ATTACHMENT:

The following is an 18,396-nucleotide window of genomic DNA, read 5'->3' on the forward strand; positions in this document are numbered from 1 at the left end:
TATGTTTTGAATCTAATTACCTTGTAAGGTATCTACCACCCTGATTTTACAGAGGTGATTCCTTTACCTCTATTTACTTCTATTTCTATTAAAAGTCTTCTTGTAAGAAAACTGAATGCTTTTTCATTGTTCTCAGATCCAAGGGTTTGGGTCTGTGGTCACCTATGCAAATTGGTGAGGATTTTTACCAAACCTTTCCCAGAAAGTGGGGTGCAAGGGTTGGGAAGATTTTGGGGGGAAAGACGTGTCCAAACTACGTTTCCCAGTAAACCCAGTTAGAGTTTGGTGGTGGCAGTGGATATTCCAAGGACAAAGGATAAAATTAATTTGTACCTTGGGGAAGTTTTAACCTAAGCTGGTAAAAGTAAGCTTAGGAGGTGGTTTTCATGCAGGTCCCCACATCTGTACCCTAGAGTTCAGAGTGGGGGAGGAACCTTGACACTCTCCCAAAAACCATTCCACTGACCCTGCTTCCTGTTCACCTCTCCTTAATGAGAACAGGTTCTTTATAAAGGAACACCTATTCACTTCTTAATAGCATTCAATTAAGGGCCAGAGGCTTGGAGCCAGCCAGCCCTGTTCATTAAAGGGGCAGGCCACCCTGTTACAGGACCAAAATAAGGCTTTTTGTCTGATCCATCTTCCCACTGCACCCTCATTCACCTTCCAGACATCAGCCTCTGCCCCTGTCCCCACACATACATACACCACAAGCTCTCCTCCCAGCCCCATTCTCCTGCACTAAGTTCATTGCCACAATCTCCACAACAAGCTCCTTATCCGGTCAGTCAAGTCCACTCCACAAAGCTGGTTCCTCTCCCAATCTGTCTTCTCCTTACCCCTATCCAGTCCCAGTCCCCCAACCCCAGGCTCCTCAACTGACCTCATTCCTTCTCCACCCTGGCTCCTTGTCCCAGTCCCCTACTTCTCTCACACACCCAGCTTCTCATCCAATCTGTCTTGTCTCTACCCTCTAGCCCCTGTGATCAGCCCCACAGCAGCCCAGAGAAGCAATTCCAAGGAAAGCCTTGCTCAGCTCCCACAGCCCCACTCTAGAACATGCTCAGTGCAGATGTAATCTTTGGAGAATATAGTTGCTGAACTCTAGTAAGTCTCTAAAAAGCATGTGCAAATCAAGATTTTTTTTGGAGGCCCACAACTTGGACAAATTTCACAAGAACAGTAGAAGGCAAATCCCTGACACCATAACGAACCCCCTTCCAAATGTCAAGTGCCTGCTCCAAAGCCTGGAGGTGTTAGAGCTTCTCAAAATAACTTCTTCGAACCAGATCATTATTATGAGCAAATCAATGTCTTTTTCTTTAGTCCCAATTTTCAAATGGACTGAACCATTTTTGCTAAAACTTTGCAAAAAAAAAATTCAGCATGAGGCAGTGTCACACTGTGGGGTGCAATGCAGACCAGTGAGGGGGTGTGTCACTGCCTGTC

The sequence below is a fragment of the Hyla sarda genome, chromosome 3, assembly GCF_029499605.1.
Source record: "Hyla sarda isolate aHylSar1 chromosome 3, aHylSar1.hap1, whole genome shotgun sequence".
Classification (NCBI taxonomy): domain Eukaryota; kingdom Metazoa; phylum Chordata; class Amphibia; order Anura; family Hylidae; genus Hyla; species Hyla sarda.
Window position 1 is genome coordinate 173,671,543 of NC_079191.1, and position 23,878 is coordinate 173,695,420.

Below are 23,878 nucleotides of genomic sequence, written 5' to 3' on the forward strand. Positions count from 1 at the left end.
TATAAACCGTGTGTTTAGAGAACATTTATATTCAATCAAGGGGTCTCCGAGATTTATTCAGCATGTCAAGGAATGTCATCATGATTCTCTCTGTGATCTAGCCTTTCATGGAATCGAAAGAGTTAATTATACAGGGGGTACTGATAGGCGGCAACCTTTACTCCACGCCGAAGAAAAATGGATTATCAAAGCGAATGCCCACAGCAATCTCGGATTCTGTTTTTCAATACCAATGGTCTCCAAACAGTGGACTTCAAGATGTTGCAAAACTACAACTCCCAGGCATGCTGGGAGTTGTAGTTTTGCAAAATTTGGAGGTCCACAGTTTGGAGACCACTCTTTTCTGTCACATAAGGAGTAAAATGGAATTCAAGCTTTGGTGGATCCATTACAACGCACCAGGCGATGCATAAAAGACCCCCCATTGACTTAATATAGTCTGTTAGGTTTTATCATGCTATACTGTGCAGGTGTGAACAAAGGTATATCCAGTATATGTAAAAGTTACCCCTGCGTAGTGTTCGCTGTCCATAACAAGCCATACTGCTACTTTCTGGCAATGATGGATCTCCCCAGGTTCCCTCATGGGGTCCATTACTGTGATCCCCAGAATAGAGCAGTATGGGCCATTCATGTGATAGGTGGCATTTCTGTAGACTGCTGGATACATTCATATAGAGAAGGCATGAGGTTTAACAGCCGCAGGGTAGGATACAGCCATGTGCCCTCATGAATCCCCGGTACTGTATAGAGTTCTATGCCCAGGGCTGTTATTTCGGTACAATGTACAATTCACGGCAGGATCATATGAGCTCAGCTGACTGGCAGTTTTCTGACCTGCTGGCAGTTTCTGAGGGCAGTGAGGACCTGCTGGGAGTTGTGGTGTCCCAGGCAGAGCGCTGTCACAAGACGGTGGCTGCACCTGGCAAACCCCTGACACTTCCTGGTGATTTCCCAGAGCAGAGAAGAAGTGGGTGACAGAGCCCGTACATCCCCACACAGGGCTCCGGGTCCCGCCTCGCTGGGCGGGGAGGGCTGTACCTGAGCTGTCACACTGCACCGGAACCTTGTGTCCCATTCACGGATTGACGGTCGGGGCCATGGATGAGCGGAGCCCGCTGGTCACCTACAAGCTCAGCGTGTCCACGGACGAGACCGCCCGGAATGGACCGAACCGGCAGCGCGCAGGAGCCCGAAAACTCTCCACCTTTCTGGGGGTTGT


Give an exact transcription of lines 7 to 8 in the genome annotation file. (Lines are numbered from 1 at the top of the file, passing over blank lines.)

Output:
Below are 23,878 nucleotides of genomic sequence, written 5' to 3' on the forward strand. Positions count from 1 at the left end.
TATAAACCGTGTGTTTAGAGAACATTTATATTCAATCAAGGGGTCTCCGAGATTTATTCAGCATGTCAAGGAATGTCATCATGATTCTCTCTGTGATCTAGCCTTTCATGGAATCGAAAGAGTTAATTATACAGGGGGTACTGATAGGCGGCAACCTTTACTCCACGCCGAAGAAAAATGGATTATCAAAGCGAATGCCCACAGCAATCTCGGATTCTGTTTTTCAATACCAATGGTCTCCAAACAGTGGACTTCAAGATGTTGCAAAACTACAACTCCCAGGCATGCTGGGAGTTGTAGTTTTGCAAAATTTGGAGGTCCACAGTTTGGAGACCACTCTTTTCTGTCACATAAGGAGTAAAATGGAATTCAAGCTTTGGTGGATCCATTACAACGCACCAGGCGATGCATAAAAGACCCCCCATTGACTTAATATAGTCTGTTAGGTTTTATCATGCTATACTGTGCAGGTGTGAACAAAGGTATATCCAGTATATGTAAAAGTTACCCCTGCGTAGTGTTCGCTGTCCATAACAAGCCATACTGCTACTTTCTGGCAATGATGGATCTCCCCAGGTTCCCTCATGGGGTCCATTACTGTGATCCCCAGAATAGAGCAGTATGGGCCATTCATGTGATAGGTGGCATTTCTGTAGACTGCTGGATACATTCATATAGAGAAGGCATGAGGTTTAACAGCCGCAGGGTAGGATACAGCCATGTGCCCTCATGAATCCCCGGTACTGTATAGAGTTCTATGCCCAGGGCTGTTATTTCGGTACAATGTACAATTCACGGCAGGATCATATGAGCTCAGCTGACTGGCAGTTTTCTGACCTGCTGGCAGTTTCTGAGGGCAGTGAGGACCTGCTGGGAGTTGTGGTGTCCCAGGCAGAGCGCTGTCACAAGACGGTGGCTGCACCTGGCAAACCCCTGACACTTCCTGGTGATTTCCCAGAGCAGAGAAGAAGTGGGTGACAGAGCCCGTACATCCCCACACAGGGCTCCGGGTCCCGCCTCGCTGGGCGGGGAGGGCTGTACCTGAGCTGTCACACTGCACCGGAACCTTGTGTCCCATTCACGGATTGACGGTCGGGGCCATGGATGAGCGGAGCCCGCTGGTCACCTACAAGCTCAGCGTGTCCACGGACGAGACCGCCCGGAATGGACCGAACCGGCAGCGCGCAGGAGCCCGAAAACTCTCCACCTTTCTGGGGGTTGT